Sixteen states are suing the Trump administration over the president’s decision to declare a national emergency to divert funding from other critical projects for his proposed border wall.
Sixteen states, including California, New York, and Michigan filed one of several lawsuits the administration is facing over last week’s announcement. The ACLU and other groups have said they will also pursue legal action against the administration, Vox reported.
The states’ lawsuit argues that Trump is subverting Congress’ Constitutional power over federal funding in a move that will hurt individual states.
“If the President is essentially stealing money that’s been allocated to go to the various states for various purposes but no longer will, we’re being harmed, our people are being harmed,” California Attorney General Xavier Becerra told CNN on Monday.
Trump is reportedly planning to redirect money for disaster relief in California and Puerto Rico, military construction around the country, and a counternarcotics program toward his proposed wall after Congress repeatedly declined to fund the pet project for more than two years.
“The separation of powers is being violated, we’re going to go out there and make sure that Donald Trump cannot steal money from the states and people who need them, since we paid the taxpayer dollars to Washington, D.C. to get those services,” Becerra told MSNBC.
Democrats could overturn emergency -- but they need GOP’s help:
Democrats in the House could also force a vote on overturning Trump’s decision, but they would need Republicans in the Senate, some of whom have spoken out against the declaration, to join them.
“As established by the National Emergencies Act, Congress has the ability to terminate the declaration if both chambers decide to do so via a simple majority,” Vox reported. “Because Trump is expected to veto a resolution like this if it passes, Democrats would need a number of Republicans to join them to make up a two-thirds veto-proof majority in the House and the Senate. Given Republicans’ aversion to explicitly confronting Trump, it’s unlikely they’ll be able to reach that threshold.”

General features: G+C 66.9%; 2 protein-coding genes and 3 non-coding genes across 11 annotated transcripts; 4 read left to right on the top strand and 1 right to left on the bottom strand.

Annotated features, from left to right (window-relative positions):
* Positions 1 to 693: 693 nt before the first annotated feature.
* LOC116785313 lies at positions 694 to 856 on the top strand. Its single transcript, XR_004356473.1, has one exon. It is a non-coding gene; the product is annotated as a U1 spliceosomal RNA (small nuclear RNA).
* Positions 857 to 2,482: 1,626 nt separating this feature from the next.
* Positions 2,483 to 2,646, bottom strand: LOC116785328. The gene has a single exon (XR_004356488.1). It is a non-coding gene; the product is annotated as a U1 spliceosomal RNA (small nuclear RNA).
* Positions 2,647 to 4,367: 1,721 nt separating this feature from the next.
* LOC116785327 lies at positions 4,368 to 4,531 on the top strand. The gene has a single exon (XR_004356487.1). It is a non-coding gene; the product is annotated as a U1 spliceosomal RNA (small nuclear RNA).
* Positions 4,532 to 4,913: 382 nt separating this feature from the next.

Trump faces fight from Texas landowners too:
If Trump is able to overcome the many legal challenges to his declaration, he would face another fight with Texas landowners over eminent domain.
"What we're doing with eminent domain is, in many cases, we'll make a deal up front. We've already done that. The secretary has done a lot of that," Trump told reporters in January, citing no evidence. "And if we can't make a deal, we take the land and we pay them through a court process. Which goes actually fairly quickly. And we're generous. But we take the land. Otherwise you could never build anything. If you didn't use eminent domain, you wouldn't have one highway in this country. You have to use eminent domain."
But Republican Texas Rep. Will Hurd warned that the move could impact over 1,000 farmers and ranchers in Texas.
"In the great state of Texas, we care about a little thing called private property, and there's going to be over 1,000 ranchers and farmers potentially impacted if the government comes in and takes their land," Hurd said. "[Government officials] say, 'Hey, we need this land. Here's what we're going to give you.' And they get to automatically take it. And then the rancher or the landowner has to go in and fight in court.”